The federal government is moving quickly towards legalising the possession and consumption of cannabis for recreational purposes. However, Canada's cannabis industry is already 'overgrown' with both licensed and unlicensed producers, all vying for consumers' attention. Brand owners, start-ups and so-called 'ganjapreneurs' in Canada's cannabis industry face a number of unique challenges and should strategise accordingly – ideally before launching a cannabis brand in Canada.
Although the new trademark law was finalised in 2014, it has yet to come into force. Before it can be implemented, the government must finalise new trademarks regulations and the Trademarks Office's IT system must be modified to accommodate the changes to the law. Once implemented, the changes will be the most significant in 50 years – both procedurally and substantively.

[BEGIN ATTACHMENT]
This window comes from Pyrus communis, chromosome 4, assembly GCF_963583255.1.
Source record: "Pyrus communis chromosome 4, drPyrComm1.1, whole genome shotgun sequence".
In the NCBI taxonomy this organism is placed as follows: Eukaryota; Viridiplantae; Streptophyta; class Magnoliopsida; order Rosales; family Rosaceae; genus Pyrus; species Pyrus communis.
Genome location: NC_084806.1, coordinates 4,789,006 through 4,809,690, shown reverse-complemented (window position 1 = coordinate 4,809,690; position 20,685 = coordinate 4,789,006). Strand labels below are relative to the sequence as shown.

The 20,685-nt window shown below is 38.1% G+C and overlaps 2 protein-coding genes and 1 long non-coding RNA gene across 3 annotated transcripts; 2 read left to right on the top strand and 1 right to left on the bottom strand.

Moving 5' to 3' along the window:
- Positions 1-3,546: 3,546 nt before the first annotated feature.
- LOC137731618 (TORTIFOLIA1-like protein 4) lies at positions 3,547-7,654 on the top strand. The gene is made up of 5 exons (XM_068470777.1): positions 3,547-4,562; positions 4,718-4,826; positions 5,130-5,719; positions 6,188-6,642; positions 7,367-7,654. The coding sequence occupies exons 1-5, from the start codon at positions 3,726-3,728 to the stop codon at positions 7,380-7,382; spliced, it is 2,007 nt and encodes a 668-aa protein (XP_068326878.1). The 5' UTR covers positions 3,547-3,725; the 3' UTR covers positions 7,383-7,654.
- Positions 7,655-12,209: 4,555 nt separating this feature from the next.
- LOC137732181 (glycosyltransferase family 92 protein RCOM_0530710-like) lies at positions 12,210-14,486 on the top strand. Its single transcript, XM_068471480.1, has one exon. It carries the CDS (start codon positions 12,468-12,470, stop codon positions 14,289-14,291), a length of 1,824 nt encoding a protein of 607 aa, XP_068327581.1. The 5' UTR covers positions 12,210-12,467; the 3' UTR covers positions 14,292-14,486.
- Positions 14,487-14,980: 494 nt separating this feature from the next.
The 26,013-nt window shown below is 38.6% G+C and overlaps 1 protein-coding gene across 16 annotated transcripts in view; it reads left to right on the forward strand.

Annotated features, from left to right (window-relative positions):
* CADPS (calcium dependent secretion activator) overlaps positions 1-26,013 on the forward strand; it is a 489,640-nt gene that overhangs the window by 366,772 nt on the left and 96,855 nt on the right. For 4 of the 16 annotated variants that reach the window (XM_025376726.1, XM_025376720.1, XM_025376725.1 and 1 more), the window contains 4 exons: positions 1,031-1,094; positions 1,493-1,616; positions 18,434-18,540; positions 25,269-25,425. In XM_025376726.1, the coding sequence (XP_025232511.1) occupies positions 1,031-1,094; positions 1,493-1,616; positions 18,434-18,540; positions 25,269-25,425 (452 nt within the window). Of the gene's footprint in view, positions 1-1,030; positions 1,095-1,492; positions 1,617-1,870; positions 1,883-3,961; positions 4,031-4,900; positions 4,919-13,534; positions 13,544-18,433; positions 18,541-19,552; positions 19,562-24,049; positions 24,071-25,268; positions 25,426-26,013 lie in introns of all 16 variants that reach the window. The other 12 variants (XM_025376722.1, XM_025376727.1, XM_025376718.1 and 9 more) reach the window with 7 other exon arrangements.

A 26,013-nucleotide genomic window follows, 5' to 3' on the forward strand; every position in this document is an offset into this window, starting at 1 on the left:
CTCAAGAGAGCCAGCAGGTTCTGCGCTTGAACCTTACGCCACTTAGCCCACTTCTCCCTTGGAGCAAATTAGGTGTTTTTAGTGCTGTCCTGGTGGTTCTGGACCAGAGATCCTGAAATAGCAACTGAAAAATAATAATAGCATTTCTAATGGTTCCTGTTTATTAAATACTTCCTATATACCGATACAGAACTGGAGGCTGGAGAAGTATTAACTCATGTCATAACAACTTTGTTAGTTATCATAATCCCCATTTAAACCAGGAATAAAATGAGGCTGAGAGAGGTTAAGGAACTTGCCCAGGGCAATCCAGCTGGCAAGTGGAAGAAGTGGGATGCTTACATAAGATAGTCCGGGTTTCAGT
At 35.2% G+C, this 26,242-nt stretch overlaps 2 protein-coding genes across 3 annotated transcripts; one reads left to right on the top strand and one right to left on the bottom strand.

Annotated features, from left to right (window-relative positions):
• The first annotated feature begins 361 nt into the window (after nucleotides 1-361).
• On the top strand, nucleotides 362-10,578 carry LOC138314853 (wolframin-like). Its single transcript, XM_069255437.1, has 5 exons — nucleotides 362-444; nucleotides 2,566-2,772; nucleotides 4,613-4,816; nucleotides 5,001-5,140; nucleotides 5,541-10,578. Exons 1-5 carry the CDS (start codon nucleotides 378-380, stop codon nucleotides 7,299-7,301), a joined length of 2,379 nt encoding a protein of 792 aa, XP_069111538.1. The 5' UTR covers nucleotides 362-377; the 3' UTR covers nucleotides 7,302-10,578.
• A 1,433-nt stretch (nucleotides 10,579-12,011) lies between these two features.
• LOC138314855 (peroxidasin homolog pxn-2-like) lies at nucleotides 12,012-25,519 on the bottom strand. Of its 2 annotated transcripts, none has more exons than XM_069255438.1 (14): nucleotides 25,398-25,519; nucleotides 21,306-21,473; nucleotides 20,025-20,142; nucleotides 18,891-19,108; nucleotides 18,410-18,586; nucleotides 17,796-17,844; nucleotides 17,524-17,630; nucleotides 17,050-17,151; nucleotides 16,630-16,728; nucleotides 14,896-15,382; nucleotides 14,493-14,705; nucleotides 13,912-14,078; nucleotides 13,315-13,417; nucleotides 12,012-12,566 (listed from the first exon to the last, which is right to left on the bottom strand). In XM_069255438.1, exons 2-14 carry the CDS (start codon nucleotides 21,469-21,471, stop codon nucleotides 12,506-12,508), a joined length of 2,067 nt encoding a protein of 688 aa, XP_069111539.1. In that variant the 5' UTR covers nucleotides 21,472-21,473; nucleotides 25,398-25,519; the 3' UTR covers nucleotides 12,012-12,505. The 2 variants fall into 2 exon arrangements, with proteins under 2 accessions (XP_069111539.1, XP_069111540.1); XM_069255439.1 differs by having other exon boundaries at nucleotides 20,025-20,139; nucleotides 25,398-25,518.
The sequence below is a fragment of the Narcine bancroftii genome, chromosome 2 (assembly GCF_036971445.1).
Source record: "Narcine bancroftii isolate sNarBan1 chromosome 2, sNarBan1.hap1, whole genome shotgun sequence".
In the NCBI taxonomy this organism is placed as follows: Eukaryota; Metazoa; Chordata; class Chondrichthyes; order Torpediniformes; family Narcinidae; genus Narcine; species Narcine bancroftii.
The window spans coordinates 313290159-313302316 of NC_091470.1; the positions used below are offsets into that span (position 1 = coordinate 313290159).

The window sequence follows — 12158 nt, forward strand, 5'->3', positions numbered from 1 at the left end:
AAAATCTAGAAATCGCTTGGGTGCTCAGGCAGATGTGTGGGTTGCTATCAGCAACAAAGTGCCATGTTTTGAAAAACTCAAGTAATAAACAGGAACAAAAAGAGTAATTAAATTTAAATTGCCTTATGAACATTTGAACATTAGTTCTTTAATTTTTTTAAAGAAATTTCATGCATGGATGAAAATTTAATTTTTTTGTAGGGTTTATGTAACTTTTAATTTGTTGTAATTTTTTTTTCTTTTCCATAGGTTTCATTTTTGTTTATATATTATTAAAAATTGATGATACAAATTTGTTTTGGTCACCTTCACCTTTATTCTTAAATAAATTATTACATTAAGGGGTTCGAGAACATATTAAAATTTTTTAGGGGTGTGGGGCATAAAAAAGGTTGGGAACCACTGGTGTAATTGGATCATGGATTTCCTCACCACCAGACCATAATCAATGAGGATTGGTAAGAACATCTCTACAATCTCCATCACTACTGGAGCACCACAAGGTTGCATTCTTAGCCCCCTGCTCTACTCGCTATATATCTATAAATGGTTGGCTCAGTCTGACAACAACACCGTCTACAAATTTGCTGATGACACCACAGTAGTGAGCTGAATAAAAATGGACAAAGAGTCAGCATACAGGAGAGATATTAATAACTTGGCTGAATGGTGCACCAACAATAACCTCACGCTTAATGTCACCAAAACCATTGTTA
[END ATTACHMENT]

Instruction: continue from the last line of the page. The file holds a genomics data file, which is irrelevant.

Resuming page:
Canada launched its Patent Prosecution Highway programme in 2008 with the goal of fast tracking patent examination and improving patent quality. The programme has been a phenomenal success and offers numerous benefits to applicants. Data published by the Canadian Intellectual Property Office suggests that applicants which use it have their applications examined sooner and encounter fewer office actions.
Canadian IP law and practice saw significant developments in 2017, including the largest award for patent infringement in Canadian history and the Supreme Court's abolition of the controversial 'promise of the patent' doctrine. Further, in terms of foreshadowing a significant overhaul to Canada's IP legislation across all areas, 2017 was an active year.
There were a number of developments concerning biosimilars in 2017. For example, new certificates of supplementary protection now apply to biologics and numerous patent litigations involved biosimilars. In addition, Health Canada held a workshop and issued a report which notes that it intends to consult with stakeholders about the impact of the naming of biosimilars on prescribing, dispensing and pharmacovigilance needs.